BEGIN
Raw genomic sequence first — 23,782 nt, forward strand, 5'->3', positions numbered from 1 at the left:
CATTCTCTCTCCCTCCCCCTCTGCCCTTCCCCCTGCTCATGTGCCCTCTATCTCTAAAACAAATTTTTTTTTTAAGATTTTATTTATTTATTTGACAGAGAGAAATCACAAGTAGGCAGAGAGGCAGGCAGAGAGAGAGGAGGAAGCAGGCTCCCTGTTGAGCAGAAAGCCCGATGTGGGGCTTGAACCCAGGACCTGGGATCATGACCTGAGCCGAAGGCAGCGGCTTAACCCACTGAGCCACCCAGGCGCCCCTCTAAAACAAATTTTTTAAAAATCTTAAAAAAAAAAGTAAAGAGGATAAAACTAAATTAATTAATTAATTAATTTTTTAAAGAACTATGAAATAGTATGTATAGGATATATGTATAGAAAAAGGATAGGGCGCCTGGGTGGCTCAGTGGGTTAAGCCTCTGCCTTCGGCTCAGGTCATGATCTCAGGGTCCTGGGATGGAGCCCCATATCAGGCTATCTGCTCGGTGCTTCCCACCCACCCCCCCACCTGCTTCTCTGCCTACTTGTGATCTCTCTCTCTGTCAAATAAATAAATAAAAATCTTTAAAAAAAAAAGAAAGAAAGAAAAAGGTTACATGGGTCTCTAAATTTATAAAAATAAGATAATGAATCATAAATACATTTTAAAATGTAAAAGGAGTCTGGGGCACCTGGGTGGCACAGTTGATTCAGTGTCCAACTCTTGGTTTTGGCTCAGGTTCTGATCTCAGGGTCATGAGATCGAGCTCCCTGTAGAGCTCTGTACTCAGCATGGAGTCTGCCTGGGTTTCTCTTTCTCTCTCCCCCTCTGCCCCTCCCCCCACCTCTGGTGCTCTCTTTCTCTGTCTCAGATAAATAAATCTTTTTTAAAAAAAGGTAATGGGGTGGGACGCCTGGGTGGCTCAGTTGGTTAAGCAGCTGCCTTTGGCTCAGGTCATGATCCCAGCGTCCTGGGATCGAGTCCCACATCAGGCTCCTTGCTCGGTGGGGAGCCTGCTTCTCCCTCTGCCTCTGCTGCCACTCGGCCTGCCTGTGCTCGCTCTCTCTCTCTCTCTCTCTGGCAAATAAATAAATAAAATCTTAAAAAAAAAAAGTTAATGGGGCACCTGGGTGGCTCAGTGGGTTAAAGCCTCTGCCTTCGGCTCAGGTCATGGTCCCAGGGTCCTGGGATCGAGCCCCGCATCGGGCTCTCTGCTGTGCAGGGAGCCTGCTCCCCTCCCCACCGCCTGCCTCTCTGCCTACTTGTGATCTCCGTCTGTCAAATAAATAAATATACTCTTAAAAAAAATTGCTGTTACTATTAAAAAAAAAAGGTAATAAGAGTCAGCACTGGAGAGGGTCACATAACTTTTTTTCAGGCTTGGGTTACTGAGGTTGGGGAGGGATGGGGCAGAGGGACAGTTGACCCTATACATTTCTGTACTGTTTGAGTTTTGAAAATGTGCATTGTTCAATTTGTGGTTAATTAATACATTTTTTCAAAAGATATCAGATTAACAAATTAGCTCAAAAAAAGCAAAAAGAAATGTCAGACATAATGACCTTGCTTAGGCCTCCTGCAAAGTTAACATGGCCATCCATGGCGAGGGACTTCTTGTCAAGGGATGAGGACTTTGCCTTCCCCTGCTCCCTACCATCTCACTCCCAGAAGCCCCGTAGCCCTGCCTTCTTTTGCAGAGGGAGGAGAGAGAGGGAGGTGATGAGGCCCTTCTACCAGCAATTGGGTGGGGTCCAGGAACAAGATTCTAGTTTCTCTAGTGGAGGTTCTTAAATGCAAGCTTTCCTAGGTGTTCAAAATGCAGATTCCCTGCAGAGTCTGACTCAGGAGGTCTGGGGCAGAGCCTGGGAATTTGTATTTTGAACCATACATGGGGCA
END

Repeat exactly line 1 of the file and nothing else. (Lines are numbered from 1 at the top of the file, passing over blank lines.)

Raw genomic sequence first — 23,782 nt, forward strand, 5'->3', positions numbered from 1 at the left: